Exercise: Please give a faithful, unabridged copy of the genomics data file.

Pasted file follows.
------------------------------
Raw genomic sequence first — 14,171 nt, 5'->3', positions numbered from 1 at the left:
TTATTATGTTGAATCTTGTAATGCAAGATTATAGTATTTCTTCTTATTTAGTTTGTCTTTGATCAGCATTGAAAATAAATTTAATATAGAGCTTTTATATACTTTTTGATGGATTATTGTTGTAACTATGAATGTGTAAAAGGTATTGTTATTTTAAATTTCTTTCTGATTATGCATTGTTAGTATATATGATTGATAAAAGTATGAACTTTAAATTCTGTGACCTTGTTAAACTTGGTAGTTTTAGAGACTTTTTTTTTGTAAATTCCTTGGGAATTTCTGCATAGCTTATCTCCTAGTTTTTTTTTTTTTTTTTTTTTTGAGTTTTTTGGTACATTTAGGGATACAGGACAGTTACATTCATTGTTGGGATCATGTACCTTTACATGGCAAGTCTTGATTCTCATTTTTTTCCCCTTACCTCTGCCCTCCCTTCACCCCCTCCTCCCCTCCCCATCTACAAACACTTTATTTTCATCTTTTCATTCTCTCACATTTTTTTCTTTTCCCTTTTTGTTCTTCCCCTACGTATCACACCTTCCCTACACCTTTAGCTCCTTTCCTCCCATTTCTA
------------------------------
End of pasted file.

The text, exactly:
Raw genomic sequence first — 14,171 nt, 5'->3', positions numbered from 1 at the left:
TTATTATGTTGAATCTTGTAATGCAAGATTATAGTATTTCTTCTTATTTAGTTTGTCTTTGATCAGCATTGAAAATAAATTTAATATAGAGCTTTTATATACTTTTTGATGGATTATTGTTGTAACTATGAATGTGTAAAAGGTATTGTTATTTTAAATTTCTTTCTGATTATGCATTGTTAGTATATATGATTGATAAAAGTATGAACTTTAAATTCTGTGACCTTGTTAAACTTGGTAGTTTTAGAGACTTTTTTTTTGTAAATTCCTTGGGAATTTCTGCATAGCTTATCTCCTAGTTTTTTTTTTTTTTTTTTTTTTGAGTTTTTTGGTACATTTAGGGATACAGGACAGTTACATTCATTGTTGGGATCATGTACCTTTACATGGCAAGTCTTGATTCTCATTTTTTTCCCCTTACCTCTGCCCTCCCTTCACCCCCTCCTCCCCTCCCCATCTACAAACACTTTATTTTCATCTTTTCATTCTCTCACATTTTTTTCTTTTCCCTTTTTGTTCTTCCCCTACGTATCACACCTTCCCTACACCTTTAGCTCCTTTCCTCCCATTTCTA